Last Updated on August 28, 2022 by Barry Gray
No doubt, the process of using a power hand planer on wide boards is tricky. It even gets more complex if you’re new to woodworking or a passionate DIYer who loves building projects in your home.
But it doesn’t have to be that way!
You can even do MORE than planing wide boards with your electric hand planer.
That’s why I created this article—to show you the best ways to use your electric hand planer on wide boards and handle other key woodworking projects.
I’ll also take you through a comprehensive step-by-step procedure and show you the tools required to handle the job.
Are you ready?
Let’s dive in!
Electric Hand Planer: How Do You Use One?
If you’re familiar with a hand plane, an electric planer won’t be a tough nut to crack. The tool rides on a sole plate. Plus, it comes with blades on a cutterhead like a jointer at 20,000 rpm.
So, the difference in elevation between the shoes (front and rear) equals removing wood. The front hand grip is another interesting feature considering that it doubles as a depth-adjustment gauge.
Also, it’s easy to set the depth of cut thanks to the tool’s built-in scale settings that turns back and forth—to move the front planer shoe up or down.
To get the best results from an electric hand planer it’s crucial to master the right way to handle it and balance your body. In addition, the final smoothness of your work depends on your depth setting and the speed you use to push the tool.
For instance, you can get the smoothest results when you use a 1/32” or 1/64” depth setting to plane hardwood boards slowly with more passes.
How Do You Use a Power Hand Planer on Wide Boards
An electric hand planer can save you some stress and time. So, it’s an excellent addition for any kind of project—especially smoothing out edges or framing lumber. Plus, this tool can handle handrail chamfering conveniently.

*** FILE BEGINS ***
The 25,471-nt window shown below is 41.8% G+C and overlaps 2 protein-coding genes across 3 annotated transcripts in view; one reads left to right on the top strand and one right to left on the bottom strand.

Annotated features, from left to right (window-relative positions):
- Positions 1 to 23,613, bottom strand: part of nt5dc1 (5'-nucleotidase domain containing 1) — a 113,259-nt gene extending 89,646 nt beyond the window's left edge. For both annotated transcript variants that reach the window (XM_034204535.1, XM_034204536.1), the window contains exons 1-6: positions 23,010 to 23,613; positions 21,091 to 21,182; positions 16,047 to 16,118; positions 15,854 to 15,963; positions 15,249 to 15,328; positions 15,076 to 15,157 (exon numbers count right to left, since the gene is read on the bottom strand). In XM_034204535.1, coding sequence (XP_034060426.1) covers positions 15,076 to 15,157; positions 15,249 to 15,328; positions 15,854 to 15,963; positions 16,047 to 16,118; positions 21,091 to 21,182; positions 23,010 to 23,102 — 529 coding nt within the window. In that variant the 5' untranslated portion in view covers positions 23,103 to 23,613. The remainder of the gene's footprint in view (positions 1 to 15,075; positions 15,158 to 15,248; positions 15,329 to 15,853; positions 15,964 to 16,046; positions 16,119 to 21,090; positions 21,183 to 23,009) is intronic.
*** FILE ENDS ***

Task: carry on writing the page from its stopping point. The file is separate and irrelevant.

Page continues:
The power hand planer can handle door edges—if you have a lot of experience with the tool. The electric hand planer works like a stationary or handheld machine—it depends on your project. That said, it’s an excellent option for dealing with a wide board since the process is tricky.
Here are simple steps that will get you started with using an electric hand planer on wide boards:
1. Flatten Big Slabs of Wood
Do this in several steps to give the best result. Place the monster board on a flat surface and make it steady with shims.
2. Shave off the high spots
First, mark all the high areas on the high board with a lumber crayon. After that, use the power hand planer to shave off the high areas you marked. While you’re at it, always cut along the wood grain. That way, your wood won’t have a tearout or damage. Also, remember to use a straightedge to check your progress.
3. Fine-tune the Flatness of the Wood
Get two winding sticks to help you get the perfect flatness for your board. When the two ends of the sticks are parallel or equal, use another stick to check the middle for high areas. If there’s any, mark them and shave them off with light cuts.
4. Flatten the Board Again
If the board is wider than your jointer, flatten it further by removing the guard.
5. Use a Manual Hand Plane
The uncut strip always looks different from the rest of the wood. So, you can use a hand-plane to even the uncut strip. A power hand planer will also work here.
6. Rip a Wide Board
Divide the board into several jointer-sized pieces. Afterward, ensure the board has a straight edge and cut along the grain so it will be less visible when you join them back.
7. Use Glue to join the board pieces
Once you’ve jointed and planed the wide board, use some glue to bring it back to one piece. You can plan the board after the glue dries to get the perfect thickness. Also, sanding can help blend the joint with the board and make it less visible.
5+ Tips on How to Get Better Results Using Electric Hand Planer on Wide Boards
It’s easy to follow procedures–unfortunately, this does not guarantee the best results. Here are some tips to help you get better woodworking results.
- Ensure that you’re comfortable while making a complete pass over the board. That is, your feet should be steady during this process.
- It’s crucial to use the same hand pressure throughout the whole process. As a result, it keeps your tool steady while in operation—especially when you’re working near the end of a piece.
- Avoid resting your tool’s blade on the wood. Instead, use the front soleplate or shoe when your tool is idle.
- Avoid overreaching. That is, you shouldn’t let your blade go through the other side of the board. If this happens, the blade may lose shape at the end of the board.
- The speed and depth of your cut are also vital for the final result of your woodwork. Besides, the result of your work is primarily affected by how fast you set the speed of your planer and how deep the planer moves. In other words, the right speed and depth settings will give you an excellent result.